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War Veteran Invents 3D Printed Prosthetic Finger from Prototype Made using Bicycle Parts

| 3D Printer Material, Medical Technology | August 15, 2013

Colin MacFuff 3D Printed Prosthetic Finger

Colin MacDuff created his 3D printed finger after a hunting accident

War veteran Colin MacDuff, 41, lost most of the middle finger on his right hand in a hunting accident in 2010 and has been working towards creating a usable 3D printed prosthetic finger.

Colin, who lives in Olympia, Washington, started creating a replacement finger out of old bicycle parts in his garage, including a rear derailleur hanger, to simulate a normal finger. The Gulf War Navy veteran put his computer aided design skills to good use after being told by doctors that no finger prosthetics were available.

‘My finger has three parts. The tip, the cage, which goes over my amputation and the ring part that sits where a normal ring would sit.’, Colin explained.

After being inspired by amputees at cycle racing events who used RockShox bike parts in their DIY prosthetic arms he decided that he could design and make his own. After previously being unable to perform simple tasks like buttoning his shirt and typing, his replacement digit has made many everyday life a lot easier.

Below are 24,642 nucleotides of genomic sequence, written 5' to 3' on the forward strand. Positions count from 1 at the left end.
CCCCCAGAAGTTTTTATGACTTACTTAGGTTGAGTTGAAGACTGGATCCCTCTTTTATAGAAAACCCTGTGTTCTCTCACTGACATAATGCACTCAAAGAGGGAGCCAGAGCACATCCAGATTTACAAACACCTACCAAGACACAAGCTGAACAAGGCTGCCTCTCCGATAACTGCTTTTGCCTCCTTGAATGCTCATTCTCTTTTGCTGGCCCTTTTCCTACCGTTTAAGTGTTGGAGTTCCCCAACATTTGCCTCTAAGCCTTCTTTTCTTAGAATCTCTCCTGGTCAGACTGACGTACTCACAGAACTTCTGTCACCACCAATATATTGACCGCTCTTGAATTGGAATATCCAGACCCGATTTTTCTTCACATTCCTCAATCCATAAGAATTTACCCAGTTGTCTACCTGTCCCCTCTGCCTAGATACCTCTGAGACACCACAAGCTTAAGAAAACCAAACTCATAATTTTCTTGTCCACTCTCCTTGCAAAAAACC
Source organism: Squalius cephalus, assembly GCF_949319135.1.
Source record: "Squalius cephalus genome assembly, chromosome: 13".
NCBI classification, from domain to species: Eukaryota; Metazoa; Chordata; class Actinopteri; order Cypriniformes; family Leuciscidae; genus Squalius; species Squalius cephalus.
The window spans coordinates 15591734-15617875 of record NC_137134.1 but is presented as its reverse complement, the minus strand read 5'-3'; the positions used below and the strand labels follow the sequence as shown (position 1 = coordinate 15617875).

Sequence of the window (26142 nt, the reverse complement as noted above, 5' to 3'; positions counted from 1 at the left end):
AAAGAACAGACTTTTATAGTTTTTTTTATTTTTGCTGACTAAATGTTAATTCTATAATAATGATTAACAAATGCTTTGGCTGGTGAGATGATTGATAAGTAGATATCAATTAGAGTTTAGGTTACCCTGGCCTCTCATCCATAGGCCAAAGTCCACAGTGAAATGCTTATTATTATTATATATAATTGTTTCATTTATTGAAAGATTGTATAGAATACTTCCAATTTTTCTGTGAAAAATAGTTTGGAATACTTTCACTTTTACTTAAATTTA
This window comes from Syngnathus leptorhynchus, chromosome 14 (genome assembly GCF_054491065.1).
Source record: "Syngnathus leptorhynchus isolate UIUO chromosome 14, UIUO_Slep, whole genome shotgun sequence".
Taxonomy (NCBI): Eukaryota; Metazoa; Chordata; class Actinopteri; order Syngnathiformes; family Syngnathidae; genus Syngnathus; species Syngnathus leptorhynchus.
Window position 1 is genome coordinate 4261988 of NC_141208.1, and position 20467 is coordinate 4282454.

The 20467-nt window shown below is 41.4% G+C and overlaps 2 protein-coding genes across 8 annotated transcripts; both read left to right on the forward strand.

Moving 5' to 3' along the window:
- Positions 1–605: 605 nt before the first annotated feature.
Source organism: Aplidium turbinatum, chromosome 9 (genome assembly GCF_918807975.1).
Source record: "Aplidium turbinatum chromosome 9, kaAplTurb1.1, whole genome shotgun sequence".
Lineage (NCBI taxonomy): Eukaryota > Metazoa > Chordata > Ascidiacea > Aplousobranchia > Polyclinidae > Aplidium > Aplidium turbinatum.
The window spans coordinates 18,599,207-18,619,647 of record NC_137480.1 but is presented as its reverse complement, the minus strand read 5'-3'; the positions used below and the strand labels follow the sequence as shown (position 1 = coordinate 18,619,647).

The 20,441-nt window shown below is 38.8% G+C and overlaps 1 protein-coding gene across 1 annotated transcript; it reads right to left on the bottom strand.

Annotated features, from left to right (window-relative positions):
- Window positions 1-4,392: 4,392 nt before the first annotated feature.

MacDuff Home Workshop

Mr MacDuff, a keen cyclist, wears his 3D printed finger 24 hours a day

Mr MacDuff has started to sell custom designed fingers for amputees as there was an obvious need for them, but had to have them manufactured using medical grade materials. 3D printing helps twofold, as the technology is ideally suited to making custom parts and he has found a manufacturer who can print using medical grade plastic.

It currently takes around 12 weeks for a custom mechanical finger to be made but this could be reduced to around a week in the near future. Due to the custom design work and the 3D printing of medical grade materials the fingers cost between $5,000 and $9,000 each.

3D printing is proving to be a very suitable technology for making custom prosthetics and there are several promising projects around the world, including Robohand and a thought controlled robotic arm, which could transform the lives of thousands.

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